What you need to know
- PC Game Pass on Windows is accessed via the aptly named "Xbox app."
- Unfortunately, the app isn't particularly great as of writing, but it is improving.
- Today, Microsoft began testing a significant change to its navigation, on top of an additional feature.
The PC Game Pass app for Windows 10 and 11 does the job, but it isn't great. For chat and social systems, it's much slower than competing services like Discord and Battle.net, while simultaneously offering fewer features. It also doesn't give you access to your console game clips or screenshots, while the old Windows 8-based previous Xbox Companion App still does. What the Xbox app makes up for in its usability areas is the PC Game Pass library , which is extensive in content, and big on value.
For those running the Xbox Insider app on Windows 10 or 11, the app got a fairly substantive update today, which not only updated navigation significantly but also added new features that measure game performance.
Sadly, as of writing, the app seems to lock up after just a few dozen seconds of use, but this is a beta version of the app and that will probably be fixed before it hits the general public.
The app's navigation now sits along the left side, along with installed games in the sidebar. I do personally think this looks a lot nicer and makes a lot more sense than its previous incarnation, but it's ultimately features and tools that the Xbox app is lacking right now.
The Xbox app is most frequently compared to Valve's mature Steam software, which you could argue is a bit unfair given Steam's age and lengthy dev cycle. Yet, they still compete to some degree. The Xbox app is far more restrictive than Steam when it comes to modding games and user-generated content access, and as mentioned, is generally far slower in important key areas. I often wonder if Microsoft will abandon this app if it manages to finish acquiring Activision Blizzard and throw its weight behind the speedier, more popular Battle.net app instead for PC Game Pass, but I suppose that's just speculative for now.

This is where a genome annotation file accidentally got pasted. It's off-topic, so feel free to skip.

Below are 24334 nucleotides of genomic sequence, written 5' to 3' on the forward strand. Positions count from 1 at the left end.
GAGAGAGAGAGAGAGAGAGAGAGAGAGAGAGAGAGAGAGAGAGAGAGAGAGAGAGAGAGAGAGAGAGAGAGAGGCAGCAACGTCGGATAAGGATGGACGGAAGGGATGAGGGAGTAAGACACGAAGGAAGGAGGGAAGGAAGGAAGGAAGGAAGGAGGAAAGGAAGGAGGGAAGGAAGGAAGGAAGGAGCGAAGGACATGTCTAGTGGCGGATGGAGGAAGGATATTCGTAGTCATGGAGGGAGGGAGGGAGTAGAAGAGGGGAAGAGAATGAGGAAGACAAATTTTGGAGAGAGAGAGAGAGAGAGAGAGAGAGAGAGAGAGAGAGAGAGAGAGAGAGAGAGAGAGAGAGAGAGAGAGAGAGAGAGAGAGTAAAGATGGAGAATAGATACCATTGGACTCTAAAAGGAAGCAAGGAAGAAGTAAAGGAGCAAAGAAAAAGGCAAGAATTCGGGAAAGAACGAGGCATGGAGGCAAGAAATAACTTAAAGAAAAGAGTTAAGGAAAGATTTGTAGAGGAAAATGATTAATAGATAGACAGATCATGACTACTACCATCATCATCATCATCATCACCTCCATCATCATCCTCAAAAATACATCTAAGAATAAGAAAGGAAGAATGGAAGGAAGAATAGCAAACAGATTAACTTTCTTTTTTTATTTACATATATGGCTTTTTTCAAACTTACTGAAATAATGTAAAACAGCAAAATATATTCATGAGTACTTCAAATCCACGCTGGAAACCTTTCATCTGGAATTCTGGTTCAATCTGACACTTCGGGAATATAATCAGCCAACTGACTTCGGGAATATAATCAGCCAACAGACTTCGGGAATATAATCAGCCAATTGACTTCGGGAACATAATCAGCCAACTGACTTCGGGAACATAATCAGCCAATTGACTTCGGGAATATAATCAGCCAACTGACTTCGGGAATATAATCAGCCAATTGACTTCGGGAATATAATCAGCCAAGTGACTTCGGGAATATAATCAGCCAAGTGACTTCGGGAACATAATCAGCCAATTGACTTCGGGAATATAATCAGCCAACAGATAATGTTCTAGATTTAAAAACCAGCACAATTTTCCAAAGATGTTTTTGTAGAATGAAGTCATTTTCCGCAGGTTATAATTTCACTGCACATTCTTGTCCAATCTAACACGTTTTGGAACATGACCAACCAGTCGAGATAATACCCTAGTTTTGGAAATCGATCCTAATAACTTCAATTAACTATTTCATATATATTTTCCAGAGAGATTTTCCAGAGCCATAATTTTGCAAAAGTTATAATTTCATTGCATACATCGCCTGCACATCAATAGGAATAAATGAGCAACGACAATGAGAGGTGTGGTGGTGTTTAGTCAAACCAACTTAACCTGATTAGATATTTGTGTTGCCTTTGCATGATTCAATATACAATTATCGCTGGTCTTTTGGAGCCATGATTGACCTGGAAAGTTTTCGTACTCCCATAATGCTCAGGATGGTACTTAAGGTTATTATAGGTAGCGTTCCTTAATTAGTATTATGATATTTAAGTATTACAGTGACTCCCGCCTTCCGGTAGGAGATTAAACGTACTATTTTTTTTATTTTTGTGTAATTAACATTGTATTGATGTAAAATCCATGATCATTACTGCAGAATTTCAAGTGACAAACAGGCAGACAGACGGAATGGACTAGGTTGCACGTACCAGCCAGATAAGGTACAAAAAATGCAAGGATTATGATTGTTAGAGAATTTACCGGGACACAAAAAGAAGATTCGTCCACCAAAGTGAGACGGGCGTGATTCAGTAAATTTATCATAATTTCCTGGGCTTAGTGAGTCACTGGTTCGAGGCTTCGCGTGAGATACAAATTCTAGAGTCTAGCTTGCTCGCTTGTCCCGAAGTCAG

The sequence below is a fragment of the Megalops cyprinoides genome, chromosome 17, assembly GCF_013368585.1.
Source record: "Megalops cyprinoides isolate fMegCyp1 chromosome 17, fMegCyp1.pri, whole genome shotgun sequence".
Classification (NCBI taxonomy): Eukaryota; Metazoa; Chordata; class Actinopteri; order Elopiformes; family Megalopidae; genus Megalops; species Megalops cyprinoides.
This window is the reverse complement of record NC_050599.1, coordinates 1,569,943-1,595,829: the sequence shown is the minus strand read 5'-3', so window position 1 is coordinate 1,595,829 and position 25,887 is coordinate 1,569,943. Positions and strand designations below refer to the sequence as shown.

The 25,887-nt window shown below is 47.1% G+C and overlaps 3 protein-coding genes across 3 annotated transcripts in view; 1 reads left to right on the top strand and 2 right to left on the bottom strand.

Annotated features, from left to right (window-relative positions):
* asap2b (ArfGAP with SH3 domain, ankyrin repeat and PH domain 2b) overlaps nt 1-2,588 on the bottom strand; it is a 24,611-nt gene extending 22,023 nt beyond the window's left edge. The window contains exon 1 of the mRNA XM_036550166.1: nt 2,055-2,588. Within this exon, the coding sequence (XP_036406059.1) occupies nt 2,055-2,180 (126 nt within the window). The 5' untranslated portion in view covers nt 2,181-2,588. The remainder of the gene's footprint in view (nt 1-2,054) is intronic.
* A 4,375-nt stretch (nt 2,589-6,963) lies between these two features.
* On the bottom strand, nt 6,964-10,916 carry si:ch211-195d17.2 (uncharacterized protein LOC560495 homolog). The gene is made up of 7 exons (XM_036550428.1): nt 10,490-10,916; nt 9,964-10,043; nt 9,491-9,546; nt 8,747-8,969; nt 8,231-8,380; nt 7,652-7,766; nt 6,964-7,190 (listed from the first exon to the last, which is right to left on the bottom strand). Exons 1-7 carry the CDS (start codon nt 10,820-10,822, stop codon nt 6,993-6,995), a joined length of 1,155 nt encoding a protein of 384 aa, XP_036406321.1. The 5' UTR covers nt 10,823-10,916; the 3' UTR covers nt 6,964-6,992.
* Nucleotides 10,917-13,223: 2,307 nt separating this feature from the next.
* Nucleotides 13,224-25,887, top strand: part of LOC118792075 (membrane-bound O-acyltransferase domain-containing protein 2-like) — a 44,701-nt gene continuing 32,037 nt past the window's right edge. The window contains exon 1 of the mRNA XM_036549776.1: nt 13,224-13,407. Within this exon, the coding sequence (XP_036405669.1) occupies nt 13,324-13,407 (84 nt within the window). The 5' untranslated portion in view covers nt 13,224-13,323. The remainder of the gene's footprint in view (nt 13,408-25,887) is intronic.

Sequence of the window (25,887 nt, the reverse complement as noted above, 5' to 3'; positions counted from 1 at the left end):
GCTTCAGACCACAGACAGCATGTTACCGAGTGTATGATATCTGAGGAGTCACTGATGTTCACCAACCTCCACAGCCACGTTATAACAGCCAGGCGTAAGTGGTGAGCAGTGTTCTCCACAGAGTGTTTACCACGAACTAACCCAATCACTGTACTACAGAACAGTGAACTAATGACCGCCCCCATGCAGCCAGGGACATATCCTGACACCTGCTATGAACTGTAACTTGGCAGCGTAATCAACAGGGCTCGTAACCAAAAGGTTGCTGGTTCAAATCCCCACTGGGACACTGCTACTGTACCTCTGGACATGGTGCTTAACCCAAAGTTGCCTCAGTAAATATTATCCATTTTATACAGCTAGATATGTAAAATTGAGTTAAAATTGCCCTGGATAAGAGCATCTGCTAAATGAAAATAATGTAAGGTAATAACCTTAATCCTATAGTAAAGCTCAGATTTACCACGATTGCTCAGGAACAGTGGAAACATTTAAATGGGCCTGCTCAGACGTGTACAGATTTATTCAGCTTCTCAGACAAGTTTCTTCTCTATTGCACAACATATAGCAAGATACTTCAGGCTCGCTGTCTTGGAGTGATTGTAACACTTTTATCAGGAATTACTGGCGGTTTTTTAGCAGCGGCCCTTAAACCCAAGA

In any case, it's encouraging to see Microsoft continue to develop the Xbox corner of its Windows operation, and it'll be interesting to see where the Xbox app heads over the course of the year ahead. Hopefully, it'll be ready for prime time once Starfield launches later this year.
Netflix for PC games
While the app isn't particularly great, the games at least generally do work. With Game Pass you get access to hundreds of native PC titles, and with Game Pass Ultimate, you can even stream them from the cloud without needing to download them.
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Jez Corden a Managing Editor at Windows Central, focusing primarily on all things Xbox and gaming. Jez is known for breaking exclusive news and analysis as relates to the Microsoft ecosystem while being powered by caffeine. Follow on Twitter @JezCorden and listen to his Xbox Two podcast, all about, you guessed it, Xbox!